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School CP - November 2019

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Barbados Today, St Michael, 15 November 2019

Lashes to 'ashes'

By Kareem Smith

Government intends to eventually abolish corporal punishment in favour of other alternative methods of discipline says Minister of Education Santia Bradshaw.

While addressing the 14th Annual Child Research Conference at the Sir Arthur Lewis Institute of Social and Economic Studies of the University of the West Indies on Thursday, Bradshaw acknowledged Government's reluctance to amend section 41 of the Education Act and totally remove corporal punishment represented a deviation from key international obligations.

She however acknowledged that social surveys show Barbadians are still very opposed to its abolition and ultimately Government had not fully implemented suitable alternatives.

"While it is accepted that there is a need to move toward the removal of corporal punishment to ensure compliance with our international obligations, there are still some constraints to be considered. We need to intensify our public education programme, to reach the widest cross section of the population to inculcate among all stakeholders, effective alternative approaches to corporal punishment.

"In more recent times we have implemented a national anti-violence campaign across all schools to combat the upsurge in violence both on and off the compounds and while this programme and the School Positive Behaviour Management Programme (SPBMP) has seen very positive results in schools, there needs to be a national timetable for the removal of corporal punishment and its replacement with effective alternative methods to discipline in the home and in the school environment," said the Minister of Education.

The United Nations Convention on the Rights of the Child in its General Comment No. 8 (2006) establishes the obligation to prohibit corporal punishment "however light". It further demands that member states make it clear in their legislation that all corporal punishment in all settings should be prohibited without exception.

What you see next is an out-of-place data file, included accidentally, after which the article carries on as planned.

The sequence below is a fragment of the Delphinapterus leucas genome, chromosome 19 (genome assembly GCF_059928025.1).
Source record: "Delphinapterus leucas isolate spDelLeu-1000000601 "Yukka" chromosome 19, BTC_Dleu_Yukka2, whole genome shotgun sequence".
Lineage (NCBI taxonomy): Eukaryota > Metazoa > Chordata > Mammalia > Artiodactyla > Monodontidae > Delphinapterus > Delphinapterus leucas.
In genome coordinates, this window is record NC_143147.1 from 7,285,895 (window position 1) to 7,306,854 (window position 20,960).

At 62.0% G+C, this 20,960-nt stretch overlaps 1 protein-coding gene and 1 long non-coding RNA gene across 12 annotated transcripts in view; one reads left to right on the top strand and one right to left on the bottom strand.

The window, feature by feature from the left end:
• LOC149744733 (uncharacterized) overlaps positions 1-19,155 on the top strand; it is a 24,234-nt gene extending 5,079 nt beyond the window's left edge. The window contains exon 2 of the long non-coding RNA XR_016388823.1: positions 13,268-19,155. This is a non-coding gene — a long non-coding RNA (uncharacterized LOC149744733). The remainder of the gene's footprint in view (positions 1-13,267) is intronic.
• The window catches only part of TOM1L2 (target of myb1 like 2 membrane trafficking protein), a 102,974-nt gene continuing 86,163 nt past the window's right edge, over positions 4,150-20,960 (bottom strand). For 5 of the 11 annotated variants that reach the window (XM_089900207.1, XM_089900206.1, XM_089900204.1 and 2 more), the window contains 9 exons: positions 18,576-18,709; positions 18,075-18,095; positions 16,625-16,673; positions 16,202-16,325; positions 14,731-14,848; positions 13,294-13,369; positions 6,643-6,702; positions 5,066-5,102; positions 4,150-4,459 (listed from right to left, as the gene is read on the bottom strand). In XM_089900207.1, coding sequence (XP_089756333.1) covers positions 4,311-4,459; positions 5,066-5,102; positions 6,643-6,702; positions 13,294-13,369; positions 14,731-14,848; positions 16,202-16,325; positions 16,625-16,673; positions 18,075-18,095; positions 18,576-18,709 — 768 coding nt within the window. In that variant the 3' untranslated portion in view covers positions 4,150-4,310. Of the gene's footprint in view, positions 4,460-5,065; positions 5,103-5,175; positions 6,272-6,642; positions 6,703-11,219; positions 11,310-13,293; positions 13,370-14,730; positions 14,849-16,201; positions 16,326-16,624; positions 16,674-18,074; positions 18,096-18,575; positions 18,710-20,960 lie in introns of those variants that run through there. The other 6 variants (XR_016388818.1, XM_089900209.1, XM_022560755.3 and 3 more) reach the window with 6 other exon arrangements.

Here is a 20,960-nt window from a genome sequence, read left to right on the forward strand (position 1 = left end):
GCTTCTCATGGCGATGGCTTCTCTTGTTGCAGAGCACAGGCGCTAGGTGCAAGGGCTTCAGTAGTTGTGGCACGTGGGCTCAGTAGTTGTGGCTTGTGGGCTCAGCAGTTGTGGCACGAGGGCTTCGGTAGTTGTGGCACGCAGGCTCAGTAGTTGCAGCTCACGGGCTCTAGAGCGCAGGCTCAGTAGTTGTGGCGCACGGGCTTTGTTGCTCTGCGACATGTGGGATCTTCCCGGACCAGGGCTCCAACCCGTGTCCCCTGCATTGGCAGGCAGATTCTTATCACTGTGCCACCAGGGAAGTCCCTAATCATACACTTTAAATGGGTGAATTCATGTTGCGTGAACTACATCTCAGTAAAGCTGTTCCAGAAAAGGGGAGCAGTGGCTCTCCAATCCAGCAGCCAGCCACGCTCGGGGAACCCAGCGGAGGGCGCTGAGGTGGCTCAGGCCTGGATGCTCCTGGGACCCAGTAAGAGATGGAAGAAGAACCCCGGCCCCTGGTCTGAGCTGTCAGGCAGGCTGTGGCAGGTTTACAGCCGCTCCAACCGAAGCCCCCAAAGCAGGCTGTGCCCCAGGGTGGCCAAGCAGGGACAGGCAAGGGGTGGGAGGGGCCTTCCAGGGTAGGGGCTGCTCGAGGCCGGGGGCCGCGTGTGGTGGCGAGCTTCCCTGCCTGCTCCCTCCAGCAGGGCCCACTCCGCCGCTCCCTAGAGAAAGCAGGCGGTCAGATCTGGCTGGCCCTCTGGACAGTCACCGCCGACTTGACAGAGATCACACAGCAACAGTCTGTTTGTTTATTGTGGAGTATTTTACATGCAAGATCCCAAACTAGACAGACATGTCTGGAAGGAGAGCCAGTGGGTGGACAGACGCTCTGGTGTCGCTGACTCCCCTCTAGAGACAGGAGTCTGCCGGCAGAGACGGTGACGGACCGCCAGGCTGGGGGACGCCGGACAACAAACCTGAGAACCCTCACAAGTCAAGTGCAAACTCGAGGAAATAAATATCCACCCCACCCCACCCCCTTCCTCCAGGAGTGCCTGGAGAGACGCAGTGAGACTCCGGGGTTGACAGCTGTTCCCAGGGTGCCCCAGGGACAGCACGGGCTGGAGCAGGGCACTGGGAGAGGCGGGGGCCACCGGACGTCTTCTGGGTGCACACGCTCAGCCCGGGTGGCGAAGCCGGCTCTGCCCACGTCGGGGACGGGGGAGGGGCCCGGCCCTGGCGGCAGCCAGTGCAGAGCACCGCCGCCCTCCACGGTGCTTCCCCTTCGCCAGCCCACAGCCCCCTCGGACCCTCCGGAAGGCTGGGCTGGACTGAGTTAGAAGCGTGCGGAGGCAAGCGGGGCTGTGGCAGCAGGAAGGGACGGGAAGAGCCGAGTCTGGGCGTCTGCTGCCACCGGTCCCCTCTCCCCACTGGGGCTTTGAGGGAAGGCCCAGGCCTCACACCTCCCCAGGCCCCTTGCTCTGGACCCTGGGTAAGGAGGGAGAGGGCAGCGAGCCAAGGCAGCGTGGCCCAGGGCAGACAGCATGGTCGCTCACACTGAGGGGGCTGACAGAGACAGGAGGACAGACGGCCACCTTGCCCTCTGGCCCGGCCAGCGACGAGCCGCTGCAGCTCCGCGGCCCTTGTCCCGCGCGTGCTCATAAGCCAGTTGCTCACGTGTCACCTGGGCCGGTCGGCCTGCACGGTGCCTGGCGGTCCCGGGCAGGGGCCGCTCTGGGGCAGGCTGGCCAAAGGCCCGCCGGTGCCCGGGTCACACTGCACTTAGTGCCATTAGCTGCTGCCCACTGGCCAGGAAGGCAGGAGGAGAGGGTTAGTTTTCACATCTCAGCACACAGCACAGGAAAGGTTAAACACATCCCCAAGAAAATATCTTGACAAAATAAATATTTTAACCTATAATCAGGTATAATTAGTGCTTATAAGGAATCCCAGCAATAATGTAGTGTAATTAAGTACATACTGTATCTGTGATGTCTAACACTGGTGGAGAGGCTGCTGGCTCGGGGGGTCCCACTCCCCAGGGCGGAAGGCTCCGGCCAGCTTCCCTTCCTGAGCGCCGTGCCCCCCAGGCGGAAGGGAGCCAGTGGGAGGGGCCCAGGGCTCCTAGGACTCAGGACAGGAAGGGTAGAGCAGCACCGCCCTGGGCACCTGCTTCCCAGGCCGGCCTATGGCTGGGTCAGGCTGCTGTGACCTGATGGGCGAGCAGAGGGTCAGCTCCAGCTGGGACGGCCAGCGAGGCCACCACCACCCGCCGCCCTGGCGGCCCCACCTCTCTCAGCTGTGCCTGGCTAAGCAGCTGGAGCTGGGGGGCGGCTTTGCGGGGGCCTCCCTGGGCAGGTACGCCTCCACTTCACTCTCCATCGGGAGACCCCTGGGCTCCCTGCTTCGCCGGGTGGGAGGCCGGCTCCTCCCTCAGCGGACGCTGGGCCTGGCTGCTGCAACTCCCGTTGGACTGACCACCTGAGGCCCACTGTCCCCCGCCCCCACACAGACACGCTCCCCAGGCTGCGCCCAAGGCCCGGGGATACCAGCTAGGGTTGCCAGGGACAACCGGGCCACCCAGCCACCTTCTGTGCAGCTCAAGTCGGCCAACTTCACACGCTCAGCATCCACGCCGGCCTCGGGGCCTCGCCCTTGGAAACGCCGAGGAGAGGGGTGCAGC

In this vein, Bradshaw stressed that in schools, use of physical punishments like caning and flogging were only to be used as last resorts and revealed there has been a notable decline in the application of corporal punishment with the expansion of the SPBMP.

"That is, following the exhaustion of varying alternate methods of discipline by legally authorised persons only," she said.

"Since the articulation of the convention on the rights of the child and establishment of the committee for monitoring the rights of the child, there have been intensified efforts to inculcate the use of alternate approaches to reduce and eliminate this form of discipline.

"Ultimately the aim is to develop among students the capacity and the responsibility to manage their own behaviours while teaching them life skills like conflict resolution. In the case of teachers, the aim is to facilitate the development and the use of positive behaviour management strategies thereby eliminating the need to resort to corporal punishment.

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